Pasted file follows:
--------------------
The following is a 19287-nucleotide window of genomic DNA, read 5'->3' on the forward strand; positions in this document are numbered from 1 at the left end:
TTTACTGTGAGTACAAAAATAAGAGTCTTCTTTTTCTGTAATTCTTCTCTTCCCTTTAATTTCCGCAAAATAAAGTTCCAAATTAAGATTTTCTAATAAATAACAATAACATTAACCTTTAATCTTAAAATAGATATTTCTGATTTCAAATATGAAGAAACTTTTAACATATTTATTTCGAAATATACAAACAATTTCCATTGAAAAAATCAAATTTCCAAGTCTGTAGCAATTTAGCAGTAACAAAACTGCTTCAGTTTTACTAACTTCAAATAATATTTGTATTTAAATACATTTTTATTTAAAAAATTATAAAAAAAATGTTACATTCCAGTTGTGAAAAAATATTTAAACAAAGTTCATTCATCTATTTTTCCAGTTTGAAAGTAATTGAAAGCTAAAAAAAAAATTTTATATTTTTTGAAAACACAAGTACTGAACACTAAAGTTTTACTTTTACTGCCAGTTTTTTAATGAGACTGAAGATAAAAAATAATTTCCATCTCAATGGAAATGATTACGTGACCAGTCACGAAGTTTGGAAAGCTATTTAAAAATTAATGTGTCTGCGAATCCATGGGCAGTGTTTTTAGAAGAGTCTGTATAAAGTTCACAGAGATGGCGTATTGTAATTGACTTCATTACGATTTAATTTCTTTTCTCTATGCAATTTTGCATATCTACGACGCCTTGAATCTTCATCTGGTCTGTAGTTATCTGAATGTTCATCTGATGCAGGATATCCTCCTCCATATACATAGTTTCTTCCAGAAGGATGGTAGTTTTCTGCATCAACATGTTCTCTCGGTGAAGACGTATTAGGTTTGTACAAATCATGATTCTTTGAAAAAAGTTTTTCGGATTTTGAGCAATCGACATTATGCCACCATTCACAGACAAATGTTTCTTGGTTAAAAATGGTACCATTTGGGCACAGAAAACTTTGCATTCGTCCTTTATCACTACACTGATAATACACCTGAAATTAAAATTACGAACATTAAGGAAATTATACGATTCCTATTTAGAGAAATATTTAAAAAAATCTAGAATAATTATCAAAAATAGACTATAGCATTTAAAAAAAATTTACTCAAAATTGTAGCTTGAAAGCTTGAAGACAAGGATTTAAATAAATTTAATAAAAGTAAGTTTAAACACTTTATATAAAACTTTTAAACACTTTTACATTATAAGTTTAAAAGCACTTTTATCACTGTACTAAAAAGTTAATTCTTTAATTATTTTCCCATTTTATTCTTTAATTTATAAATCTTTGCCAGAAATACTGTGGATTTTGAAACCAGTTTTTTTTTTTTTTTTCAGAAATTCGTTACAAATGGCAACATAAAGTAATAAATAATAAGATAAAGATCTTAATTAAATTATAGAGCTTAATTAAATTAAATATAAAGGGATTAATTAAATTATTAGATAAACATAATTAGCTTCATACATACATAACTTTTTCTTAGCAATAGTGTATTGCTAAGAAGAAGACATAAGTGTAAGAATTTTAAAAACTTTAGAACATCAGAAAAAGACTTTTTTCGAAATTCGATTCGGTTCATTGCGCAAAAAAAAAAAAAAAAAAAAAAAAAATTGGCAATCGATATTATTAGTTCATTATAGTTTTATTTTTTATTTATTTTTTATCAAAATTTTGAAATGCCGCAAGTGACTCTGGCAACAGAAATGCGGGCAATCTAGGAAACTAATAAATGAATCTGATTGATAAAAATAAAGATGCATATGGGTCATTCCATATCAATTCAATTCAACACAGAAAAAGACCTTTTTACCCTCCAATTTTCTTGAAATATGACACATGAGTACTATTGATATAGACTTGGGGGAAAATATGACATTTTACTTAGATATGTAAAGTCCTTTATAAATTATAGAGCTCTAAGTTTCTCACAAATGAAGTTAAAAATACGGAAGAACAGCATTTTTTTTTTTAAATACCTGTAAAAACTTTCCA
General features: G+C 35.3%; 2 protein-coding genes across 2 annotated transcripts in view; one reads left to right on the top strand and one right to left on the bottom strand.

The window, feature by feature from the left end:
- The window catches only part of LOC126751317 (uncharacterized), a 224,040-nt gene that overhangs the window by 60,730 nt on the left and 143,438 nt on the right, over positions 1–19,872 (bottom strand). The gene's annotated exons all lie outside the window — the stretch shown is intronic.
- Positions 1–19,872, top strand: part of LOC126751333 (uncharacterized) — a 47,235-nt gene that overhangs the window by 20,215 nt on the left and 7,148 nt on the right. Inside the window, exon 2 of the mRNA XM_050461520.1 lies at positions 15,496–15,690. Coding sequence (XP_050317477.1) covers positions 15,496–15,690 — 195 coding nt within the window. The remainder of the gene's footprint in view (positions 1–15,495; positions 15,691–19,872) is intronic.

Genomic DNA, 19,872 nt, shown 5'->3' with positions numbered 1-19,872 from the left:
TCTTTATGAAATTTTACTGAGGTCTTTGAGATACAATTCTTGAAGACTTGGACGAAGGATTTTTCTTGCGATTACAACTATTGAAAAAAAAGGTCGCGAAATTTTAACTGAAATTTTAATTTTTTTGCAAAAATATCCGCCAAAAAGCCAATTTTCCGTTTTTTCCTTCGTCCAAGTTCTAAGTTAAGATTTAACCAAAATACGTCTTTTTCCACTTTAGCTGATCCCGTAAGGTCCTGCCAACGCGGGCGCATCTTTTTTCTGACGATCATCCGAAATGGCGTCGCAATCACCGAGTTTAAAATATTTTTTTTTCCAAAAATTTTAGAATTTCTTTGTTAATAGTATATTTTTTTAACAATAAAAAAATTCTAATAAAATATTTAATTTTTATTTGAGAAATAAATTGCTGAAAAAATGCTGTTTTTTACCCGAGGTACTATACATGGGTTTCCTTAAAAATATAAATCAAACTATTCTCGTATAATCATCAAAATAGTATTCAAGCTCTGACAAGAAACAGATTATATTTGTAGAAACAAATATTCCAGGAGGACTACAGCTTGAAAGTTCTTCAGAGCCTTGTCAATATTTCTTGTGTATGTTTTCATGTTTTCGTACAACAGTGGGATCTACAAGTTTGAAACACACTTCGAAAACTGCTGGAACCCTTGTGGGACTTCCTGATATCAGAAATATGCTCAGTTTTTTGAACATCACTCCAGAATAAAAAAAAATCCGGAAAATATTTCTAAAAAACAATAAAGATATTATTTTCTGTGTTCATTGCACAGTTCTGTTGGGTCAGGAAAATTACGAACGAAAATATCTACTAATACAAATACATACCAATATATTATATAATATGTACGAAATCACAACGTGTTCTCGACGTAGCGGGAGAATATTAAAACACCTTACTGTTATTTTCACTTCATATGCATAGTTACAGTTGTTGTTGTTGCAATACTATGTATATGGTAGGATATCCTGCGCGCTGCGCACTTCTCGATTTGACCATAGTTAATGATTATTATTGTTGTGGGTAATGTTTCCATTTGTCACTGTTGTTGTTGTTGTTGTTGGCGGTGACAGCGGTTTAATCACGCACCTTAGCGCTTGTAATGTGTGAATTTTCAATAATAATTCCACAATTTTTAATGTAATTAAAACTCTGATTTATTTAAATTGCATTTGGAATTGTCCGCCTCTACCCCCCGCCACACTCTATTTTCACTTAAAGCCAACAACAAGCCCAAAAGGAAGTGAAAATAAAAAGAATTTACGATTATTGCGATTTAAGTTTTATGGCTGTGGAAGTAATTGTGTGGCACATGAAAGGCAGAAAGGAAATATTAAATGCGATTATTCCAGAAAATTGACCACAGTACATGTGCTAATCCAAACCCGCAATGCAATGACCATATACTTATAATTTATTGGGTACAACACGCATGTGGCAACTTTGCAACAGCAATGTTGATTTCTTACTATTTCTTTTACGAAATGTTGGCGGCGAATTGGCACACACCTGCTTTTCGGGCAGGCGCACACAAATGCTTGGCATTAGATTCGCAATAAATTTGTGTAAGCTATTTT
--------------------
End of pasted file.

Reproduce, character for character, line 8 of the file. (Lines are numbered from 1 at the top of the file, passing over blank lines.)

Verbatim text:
TCTTTATGAAATTTTACTGAGGTCTTTGAGATACAATTCTTGAAGACTTGGACGAAGGATTTTTCTTGCGATTACAACTATTGAAAAAAAAGGTCGCGAAATTTTAACTGAAATTTTAATTTTTTTGCAAAAATATCCGCCAAAAAGCCAATTTTCCGTTTTTTCCTTCGTCCAAGTTCTAAGTTAAGATTTAACCAAAATACGTCTTTTTCCACTTTAGCTGATCCCGTAAGGTCCTGCCAACGCGGGCGCATCTTTTTTCTGACGATCATCCGAAATGGCGTCGCAATCACCGAGTTTAAAATATTTTTTTTTCCAAAAATTTTAGAATTTCTTTGTTAATAGTATATTTTTTTAACAATAAAAAAATTCTAATAAAATATTTAATTTTTATTTGAGAAATAAATTGCTGAAAAAATGCTGTTTTTTACCCGAGGTACTATACATGGGTTTCCTTAAAAATATAAATCAAACTATTCTCGTATAATCATCAAAATAGTATTCAAGCTCTGACAAGAAACAGATTATATTTGTAGAAACAAATATTCCAGGAGGACTACAGCTTGAAAGTTCTTCAGAGCCTTGTCAATATTTCTTGTGTATGTTTTCATGTTTTCGTACAACAGTGGGATCTACAAGTTTGAAACACACTTCGAAAACTGCTGGAACCCTTGTGGGACTTCCTGATATCAGAAATATGCTCAGTTTTTTGAACATCACTCCAGAATAAAAAAAAATCCGGAAAATATTTCTAAAAAACAATAAAGATATTATTTTCTGTGTTCATTGCACAGTTCTGTTGGGTCAGGAAAATTACGAACGAAAATATCTACTAATACAAATACATACCAATATATTATATAATATGTACGAAATCACAACGTGTTCTCGACGTAGCGGGAGAATATTAAAACACCTTACTGTTATTTTCACTTCATATGCATAGTTACAGTTGTTGTTGTTGCAATACTATGTATATGGTAGGATATCCTGCGCGCTGCGCACTTCTCGATTTGACCATAGTTAATGATTATTATTGTTGTGGGTAATGTTTCCATTTGTCACTGTTGTTGTTGTTGTTGTTGGCGGTGACAGCGGTTTAATCACGCACCTTAGCGCTTGTAATGTGTGAATTTTCAATAATAATTCCACAATTTTTAATGTAATTAAAACTCTGATTTATTTAAATTGCATTTGGAATTGTCCGCCTCTACCCCCCGCCACACTCTATTTTCACTTAAAGCCAACAACAAGCCCAAAAGGAAGTGAAAATAAAAAGAATTTACGATTATTGCGATTTAAGTTTTATGGCTGTGGAAGTAATTGTGTGGCACATGAAAGGCAGAAAGGAAATATTAAATGCGATTATTCCAGAAAATTGACCACAGTACATGTGCTAATCCAAACCCGCAATGCAATGACCATATACTTATAATTTATTGGGTACAACACGCATGTGGCAACTTTGCAACAGCAATGTTGATTTCTTACTATTTCTTTTACGAAATGTTGGCGGCGAATTGGCACACACCTGCTTTTCGGGCAGGCGCACACAAATGCTTGGCATTAGATTCGCAATAAATTTGTGTAAGCTATTTT